Affidavit claims former TD ‘was offered €250,000’ in Denis O’Brien case
Former assistant claims Colm Keaveney said ‘just tell me what he needs said and I’ll say it’
Colm Keaveney was bankrupt at the time of the alleged offer. Photograph: Cyril Byrne
A former TD’s sworn testimony in support of Denis O’Brien’s legal action against Red Flag Consulting is tainted by an offer of €250,000 made to him by a representative of the businessman, according to the TD’s former parliamentary assistant.
Details of the alleged offer are contained in an affidavit sworn by Alan Hynes, former parliamentary assistant to Colm Keaveney, the ex-TD for Galway East, who was a long-term critic of Mr O’Brien before swearing an affidavit last December supporting Mr O’Brien’s case against Red Flag.
Mr Keaveney named Galway businessman Declan Ganley as the man who commissioned Red Flag to compile a dossier critical of Mr O’Brien which O’Brien claims both defames him and is evidence of a criminal conspiracy against him.
Mr Ganley denies this but in the High Court yesterday, lawyers for Mr O’Brien applied formally for him to be joined as a co-defendant.
Mr O’Brien’s counsel, Michael Cush SC, read several affidavits, including one by Alan Hynes. In it, Mr Hynes says Mr Keaveney told him that, in meeting “Denis O’Brien’s representative”, €250,000 was mentioned to him.
‘Agreed to co-operate’
Mr Cush read from Mr Hynes’ affidavit: “Mr Keaveney informed me,” Mr Hynes swore, “that he agreed to co-operate with the Plaintiff [Mr O’Brien] as part of the settlement of the plaintiff’s defamation proceedings against him [Mr Keaveney]. I say and believe that this taints the veracity of the averments [assertions] sworn by Mr Keaveney in these proceedings in support of the plaintiff’s application to amend his pleadings.
“Mr Keaveney had initially indicated to me that the settlement offer was just a discussion but that he was minded to take it. A rough figure of €250,000 to settle the proceedings was mentioned to me by Mr Keaveney.
“At one stage Mr Keaveney told me that his response to Denis O’Brien’s representative had been ‘just tell me what he needs said and I’ll say it’.”
At the time of the alleged offer, Mr Keaveney was bankrupt.
Mr Cush also read a responding affidavit from Mr Keaveney in which he rejected Mr Hynes’ version of events. Mr Keaveney swore in this affidavit that he [Mr Keaveney] “misinterpreted” a communication from his own solicitor.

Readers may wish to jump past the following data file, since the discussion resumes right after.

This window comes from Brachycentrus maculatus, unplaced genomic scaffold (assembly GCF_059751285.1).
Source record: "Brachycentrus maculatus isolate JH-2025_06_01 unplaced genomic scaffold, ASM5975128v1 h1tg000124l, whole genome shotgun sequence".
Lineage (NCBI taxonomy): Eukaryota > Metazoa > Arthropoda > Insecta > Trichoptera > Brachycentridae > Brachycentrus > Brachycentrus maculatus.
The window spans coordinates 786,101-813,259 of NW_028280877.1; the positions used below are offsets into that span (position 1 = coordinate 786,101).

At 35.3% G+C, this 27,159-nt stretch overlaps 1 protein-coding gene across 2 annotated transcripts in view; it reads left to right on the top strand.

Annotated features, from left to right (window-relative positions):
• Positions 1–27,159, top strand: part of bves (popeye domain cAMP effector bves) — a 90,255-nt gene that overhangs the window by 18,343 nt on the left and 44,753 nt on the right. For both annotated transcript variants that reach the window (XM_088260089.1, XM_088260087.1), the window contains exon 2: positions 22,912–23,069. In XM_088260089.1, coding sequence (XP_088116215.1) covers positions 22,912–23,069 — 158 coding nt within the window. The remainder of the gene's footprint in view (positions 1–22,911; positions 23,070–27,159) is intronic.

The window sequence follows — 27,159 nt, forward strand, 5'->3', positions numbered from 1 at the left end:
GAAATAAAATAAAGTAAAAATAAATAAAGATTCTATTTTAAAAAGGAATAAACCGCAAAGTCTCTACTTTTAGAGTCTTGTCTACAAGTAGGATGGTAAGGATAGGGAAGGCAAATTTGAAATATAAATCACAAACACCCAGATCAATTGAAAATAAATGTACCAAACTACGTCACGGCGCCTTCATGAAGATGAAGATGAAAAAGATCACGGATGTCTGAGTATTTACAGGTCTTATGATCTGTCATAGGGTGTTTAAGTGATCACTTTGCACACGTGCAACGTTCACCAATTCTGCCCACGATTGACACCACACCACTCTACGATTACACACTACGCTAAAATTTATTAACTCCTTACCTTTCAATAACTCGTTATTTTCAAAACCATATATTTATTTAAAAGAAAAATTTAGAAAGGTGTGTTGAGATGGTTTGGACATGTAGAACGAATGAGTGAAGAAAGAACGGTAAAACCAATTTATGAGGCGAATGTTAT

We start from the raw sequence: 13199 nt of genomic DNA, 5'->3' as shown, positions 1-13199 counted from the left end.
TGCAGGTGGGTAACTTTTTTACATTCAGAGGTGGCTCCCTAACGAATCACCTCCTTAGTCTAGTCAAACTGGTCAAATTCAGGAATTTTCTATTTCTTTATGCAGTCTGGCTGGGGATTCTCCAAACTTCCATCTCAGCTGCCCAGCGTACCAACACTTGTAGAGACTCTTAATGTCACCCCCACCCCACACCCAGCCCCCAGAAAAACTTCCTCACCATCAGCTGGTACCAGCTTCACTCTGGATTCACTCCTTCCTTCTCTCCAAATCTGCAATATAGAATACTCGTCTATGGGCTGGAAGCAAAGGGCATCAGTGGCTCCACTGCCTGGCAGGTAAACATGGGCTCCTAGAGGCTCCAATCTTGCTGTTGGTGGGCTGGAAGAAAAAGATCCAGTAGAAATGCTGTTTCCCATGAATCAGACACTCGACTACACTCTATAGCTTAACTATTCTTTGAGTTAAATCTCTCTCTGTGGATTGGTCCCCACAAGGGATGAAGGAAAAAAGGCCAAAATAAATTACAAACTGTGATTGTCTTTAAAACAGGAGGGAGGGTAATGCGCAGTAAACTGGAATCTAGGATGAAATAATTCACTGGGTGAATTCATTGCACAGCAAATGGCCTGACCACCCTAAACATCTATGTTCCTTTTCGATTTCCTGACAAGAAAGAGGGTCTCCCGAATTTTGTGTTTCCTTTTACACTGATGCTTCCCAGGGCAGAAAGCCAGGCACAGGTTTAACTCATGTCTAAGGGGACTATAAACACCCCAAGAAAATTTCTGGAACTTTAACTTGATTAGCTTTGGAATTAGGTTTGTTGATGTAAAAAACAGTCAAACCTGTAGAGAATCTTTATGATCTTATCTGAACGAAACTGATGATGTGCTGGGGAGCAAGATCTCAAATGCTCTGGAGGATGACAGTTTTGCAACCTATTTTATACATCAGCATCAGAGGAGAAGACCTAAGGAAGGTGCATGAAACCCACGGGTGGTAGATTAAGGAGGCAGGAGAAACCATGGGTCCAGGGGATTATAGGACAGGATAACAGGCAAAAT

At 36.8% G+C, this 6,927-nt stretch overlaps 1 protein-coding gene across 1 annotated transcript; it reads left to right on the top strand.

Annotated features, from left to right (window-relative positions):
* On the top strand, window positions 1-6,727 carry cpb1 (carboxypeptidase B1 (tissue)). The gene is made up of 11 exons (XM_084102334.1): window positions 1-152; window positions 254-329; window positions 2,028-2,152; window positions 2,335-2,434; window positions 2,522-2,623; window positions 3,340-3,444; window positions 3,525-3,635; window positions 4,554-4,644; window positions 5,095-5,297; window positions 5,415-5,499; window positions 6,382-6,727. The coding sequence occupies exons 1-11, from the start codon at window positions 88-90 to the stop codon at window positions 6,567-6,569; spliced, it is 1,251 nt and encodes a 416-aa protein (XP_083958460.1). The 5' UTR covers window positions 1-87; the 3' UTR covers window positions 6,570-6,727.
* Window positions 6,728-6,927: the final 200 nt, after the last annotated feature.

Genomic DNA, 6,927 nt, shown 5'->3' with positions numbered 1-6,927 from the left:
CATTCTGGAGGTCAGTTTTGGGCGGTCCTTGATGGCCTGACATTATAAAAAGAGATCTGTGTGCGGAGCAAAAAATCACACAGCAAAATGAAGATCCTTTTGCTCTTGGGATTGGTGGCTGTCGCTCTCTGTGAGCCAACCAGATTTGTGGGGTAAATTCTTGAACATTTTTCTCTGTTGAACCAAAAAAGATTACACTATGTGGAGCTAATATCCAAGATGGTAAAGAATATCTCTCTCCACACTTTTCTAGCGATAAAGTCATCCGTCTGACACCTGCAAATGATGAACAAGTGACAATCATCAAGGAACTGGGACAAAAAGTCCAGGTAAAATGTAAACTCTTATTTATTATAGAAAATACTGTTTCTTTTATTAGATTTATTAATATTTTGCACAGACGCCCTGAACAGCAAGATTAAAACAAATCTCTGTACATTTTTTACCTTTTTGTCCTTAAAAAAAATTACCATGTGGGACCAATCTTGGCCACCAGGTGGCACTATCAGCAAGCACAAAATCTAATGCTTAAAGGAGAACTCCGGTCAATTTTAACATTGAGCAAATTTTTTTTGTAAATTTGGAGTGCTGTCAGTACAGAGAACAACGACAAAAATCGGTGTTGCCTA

“I had interpreted this communication as meaning that arrangements had been made to meet with Mr O’Brien’s representatives to discuss [his case against INM]. In fact, what the communication meant was that I was to meet with the other Senior Counsel I had engaged to act for me in those proceedings, Mr Hugh Moran SC.”
In a day-long submission before Ms Justice Miriam O’Regan, Mr Cush argued that legal precedent was on Mr O’Brien’s side in seeking to join Mr Ganley and amend the statement of claim.
The amendment was to the effect that Red Flag had encouraged a department of finance official, Neil Ryan, who was seconded to IBRC, to breach the Official Secrets Act by disclosing confidential information to the Fianna Fáil leader, Micheál Martin.
Red Flag denies this and yesterday, solicitors for the IBRC liquidators, complained that an affidavit sworn for Mr O’Brien by former IBRC banker Tom Hunnerson, and an exhibit supporting it, breached bank confidentiality and should not be disclosed.
Mr Cush said Mr O’Brien’s solicitor, Diarmuid O’Comhain of Eames Solicitors, had provided evidence – copies of texts and emails between Mr Keaveney and Karl Brophy, Red Flag’s chief executive, and affidavits from Mr Keaveney and others – supporting the assertion that Mr Ganley was the PR company’s client; that Mr Brophy had encouraged Mr Keaveney to say things about Mr O’Brien under protection of Dáil privilege; and had been instrumental in arranging a “very confidential non-meeting” between Neil Ryan and Micheál Martin “to give him some information”.
Mr Cush is expected to conclude his application today after which lawyers for Red Flag and Mr Ganley are expected to respond.
*Denis O’Brien’s lawyers complained to ‘The Irish Times’
Lawyers for Denis O’Brien complained to the Editor of The Irish Times over an email sent in February to Colm Keaveney by reporter Peter Murtagh, Mr O’Brien’s barrister, Michael Cush, told the High Court.
Reading from an affidavit sworn by Mr Keaveney, Mr Cush said on February 6th, Murtagh wrote to Mr Keaveney, saying: “Hi Colm, wanna talk? This one won’t go away and you can still be on the side of the angels . . . Best Peter”.
The response from the Editor was, said Mr Cush, to the effect “this wasn’t an attempt to get a witness to change his evidence. The reference to being ‘on the side of the angels’ was a reference to being on the side of the media, and in particular to the giving of interviews.
“So,” said Mr Cush, “that is an explanation for that.”